- More accusers should be allowed to testify in retrial, victim's rights attorney said
- "It's way too early to celebrate, Mr. Cosby," Allred added
(CNN)"Round Two is coming."
That's the warning victim's rights attorney Gloria Allred issued to Bill Cosby shortly after a Pennsylvania judge declared a mistrial Saturday in Cosby's sexual offense case after the jury repeatedly failed to reach a verdict.
The trial centered around Andrea Constand, the former director of operations for Temple University's women's basketball team, who claimed she was drugged and sexually assaulted by Cosby in January 2004 at his home near Philadelphia. Cosby pleaded not guilty to three charges of aggravated indecent assault.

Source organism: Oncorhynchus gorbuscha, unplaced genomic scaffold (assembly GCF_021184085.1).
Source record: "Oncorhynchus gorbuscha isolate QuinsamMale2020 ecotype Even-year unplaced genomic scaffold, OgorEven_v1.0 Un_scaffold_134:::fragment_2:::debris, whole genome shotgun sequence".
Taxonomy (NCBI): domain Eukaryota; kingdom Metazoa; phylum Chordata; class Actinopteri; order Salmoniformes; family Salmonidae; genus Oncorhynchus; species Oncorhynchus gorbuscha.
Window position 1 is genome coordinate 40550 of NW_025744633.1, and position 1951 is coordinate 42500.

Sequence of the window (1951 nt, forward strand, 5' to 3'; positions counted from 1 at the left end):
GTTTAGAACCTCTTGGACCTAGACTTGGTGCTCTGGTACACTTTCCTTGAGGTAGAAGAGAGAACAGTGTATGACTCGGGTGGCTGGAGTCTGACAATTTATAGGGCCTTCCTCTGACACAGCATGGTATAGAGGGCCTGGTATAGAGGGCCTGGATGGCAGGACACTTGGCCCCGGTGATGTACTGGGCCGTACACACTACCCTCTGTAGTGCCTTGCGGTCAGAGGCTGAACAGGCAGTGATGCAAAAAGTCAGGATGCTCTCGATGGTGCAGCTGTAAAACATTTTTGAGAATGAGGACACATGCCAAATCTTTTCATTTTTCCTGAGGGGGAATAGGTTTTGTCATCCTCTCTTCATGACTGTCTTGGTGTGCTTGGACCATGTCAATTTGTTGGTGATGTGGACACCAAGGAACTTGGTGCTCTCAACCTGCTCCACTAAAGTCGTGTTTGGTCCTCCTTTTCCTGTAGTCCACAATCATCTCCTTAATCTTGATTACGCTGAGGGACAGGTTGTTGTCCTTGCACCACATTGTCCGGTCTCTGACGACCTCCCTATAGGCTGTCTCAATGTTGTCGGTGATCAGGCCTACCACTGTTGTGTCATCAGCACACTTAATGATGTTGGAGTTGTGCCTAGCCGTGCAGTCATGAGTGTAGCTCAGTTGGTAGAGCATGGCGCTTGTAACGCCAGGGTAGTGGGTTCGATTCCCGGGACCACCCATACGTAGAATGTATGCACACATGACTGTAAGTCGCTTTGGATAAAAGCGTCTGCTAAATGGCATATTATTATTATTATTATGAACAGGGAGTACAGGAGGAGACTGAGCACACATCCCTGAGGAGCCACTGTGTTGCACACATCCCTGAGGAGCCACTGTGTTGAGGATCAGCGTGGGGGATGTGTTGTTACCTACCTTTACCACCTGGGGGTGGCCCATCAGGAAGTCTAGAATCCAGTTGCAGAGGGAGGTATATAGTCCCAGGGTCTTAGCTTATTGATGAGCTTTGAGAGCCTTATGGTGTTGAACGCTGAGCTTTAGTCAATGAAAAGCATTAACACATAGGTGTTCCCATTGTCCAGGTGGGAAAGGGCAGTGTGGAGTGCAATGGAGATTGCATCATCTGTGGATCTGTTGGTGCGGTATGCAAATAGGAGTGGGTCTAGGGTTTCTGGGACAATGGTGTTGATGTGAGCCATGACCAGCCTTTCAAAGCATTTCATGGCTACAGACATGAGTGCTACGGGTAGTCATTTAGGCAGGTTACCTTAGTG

Prosecutors said they will retry the case.
"We can never underestimate the blinding power of celebrity, but justice will come," Allred, who represents other women who have accused Cosby of similar attacks, told CNN's Fredricka Whitfield.
The "big problem" with the trial was the inability of several other accusers to testify, Allred said.
"The prosecution wanted to call what we call 13 'prior bad act witnesses' -- in other words, other accusers," she said. "Under Pennsylvania law, the court could have allowed more accusers to testify but declined to do so."
Only one other accuser, Kelly Johnson, was allowed to testify as prosecutors sought to establish that Cosby had demonstrated a pattern of assault.
"Now that there's going to be a new trial, I'm hoping that the court will allow more prior bad act witnesses, more accusers, to be able to testify so that the jury can take into consideration what their allegations are as well," Allred said.
As for Cosby, she had another message for him.
"It's way too early to celebrate, Mr. Cosby," she said, adding that "justice may be just around the corner."